In this wide-ranging and thought-provoking analysis of the sociocultural and personal meanings of food and eating, Deborah Lupton explores the relationship between food and embodiment, the emotions and subjectivity. She includes discussion of the intertwining of food, meaning and culture in the context of childhood and the family, as well as: the gendered social construction of foodstuffs; food tastes, dislikes and preferences; the dining-out experience; spirituality; and the `civilized' body. She draws on diverse sources, including representations of food and eating in film, literature, advertising, gourmet magazines, news reports and public health literature, and her own empirical research into people's preferences, memories, experiences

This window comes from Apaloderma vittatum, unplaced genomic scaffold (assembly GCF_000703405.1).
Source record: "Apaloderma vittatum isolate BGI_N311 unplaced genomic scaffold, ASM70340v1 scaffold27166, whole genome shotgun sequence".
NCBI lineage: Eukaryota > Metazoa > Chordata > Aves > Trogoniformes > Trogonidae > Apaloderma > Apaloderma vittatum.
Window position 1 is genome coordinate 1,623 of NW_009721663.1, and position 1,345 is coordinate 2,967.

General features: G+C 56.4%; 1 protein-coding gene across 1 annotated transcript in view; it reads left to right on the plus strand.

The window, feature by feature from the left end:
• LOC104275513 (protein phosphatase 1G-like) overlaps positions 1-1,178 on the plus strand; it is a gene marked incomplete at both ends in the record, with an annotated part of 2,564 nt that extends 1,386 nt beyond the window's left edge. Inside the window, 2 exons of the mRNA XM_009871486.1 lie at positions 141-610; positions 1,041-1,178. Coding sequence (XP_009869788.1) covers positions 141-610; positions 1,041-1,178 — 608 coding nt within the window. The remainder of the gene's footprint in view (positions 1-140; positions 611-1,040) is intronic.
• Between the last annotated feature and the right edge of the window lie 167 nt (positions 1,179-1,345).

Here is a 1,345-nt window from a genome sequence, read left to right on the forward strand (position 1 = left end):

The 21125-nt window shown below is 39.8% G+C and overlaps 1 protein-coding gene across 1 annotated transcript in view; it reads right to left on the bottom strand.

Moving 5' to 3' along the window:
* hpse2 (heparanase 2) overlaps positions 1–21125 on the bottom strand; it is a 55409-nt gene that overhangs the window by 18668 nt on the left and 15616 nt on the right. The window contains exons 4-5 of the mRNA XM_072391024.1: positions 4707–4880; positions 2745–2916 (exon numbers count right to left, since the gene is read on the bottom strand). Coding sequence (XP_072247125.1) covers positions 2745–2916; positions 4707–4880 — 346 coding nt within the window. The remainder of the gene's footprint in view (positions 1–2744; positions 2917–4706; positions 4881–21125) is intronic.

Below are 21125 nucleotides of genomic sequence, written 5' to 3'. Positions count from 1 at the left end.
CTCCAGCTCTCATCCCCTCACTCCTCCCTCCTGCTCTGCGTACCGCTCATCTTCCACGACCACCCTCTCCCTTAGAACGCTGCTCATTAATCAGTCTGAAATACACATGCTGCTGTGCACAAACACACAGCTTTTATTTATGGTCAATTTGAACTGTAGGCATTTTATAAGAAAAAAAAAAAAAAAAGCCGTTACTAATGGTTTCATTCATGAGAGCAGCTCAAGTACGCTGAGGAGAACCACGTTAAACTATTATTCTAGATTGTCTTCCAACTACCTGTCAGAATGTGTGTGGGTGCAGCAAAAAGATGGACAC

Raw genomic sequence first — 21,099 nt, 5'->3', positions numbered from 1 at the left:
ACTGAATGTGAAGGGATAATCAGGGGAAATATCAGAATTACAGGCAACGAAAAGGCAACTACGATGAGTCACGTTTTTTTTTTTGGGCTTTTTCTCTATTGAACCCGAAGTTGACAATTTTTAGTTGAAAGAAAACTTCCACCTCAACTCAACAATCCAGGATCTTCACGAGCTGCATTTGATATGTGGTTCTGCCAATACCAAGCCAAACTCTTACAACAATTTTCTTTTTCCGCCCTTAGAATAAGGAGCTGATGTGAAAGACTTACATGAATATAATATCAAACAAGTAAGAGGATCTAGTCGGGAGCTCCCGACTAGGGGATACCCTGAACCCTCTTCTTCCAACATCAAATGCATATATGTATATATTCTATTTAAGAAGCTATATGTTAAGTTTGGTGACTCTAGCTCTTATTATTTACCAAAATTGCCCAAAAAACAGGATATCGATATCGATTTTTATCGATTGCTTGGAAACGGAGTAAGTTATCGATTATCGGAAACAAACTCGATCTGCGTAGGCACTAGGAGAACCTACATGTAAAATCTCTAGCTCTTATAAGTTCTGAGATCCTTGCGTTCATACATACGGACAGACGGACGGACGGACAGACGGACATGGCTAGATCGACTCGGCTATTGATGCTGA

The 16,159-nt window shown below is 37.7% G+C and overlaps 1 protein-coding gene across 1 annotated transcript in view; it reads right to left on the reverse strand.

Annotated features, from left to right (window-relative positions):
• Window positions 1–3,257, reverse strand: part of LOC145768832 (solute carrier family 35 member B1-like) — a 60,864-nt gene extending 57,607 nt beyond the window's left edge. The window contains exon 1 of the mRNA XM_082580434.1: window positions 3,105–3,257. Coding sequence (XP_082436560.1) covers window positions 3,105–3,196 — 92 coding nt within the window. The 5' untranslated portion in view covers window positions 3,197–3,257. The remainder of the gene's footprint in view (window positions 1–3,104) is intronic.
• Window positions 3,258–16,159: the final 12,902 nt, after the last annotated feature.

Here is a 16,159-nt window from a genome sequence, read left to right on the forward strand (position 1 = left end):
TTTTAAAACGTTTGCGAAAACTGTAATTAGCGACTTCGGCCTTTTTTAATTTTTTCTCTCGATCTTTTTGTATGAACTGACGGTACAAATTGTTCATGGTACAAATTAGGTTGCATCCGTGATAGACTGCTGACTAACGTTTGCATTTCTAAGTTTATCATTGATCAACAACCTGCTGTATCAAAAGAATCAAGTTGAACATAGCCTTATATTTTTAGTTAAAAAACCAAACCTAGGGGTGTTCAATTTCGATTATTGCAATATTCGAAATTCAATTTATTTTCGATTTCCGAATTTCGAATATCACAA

Food and eating habits are banal practices of everyday life; we all, as living beings, must eat to survive. This apparent banality, however, is deceptive. Food and eating habits and preferences are not simply matters of ‘fuelling’ ourselves, alleviating hunger pangs, or taking enjoyment in gustatory sensations. Food and eating are central to our subjectivity, or sense of self, and our experience of embodiment, or the ways that we live in and through our bodies, which itself is inextricably linked with subjectivity. As such, the meanings, discourses and practices around food and eating are worthy of detailed cultural analysis and interpretation. This book seeks to explain eating choices and preferences in the context of embodiment and subjectivity, exploring questions concerning the extent to which ...

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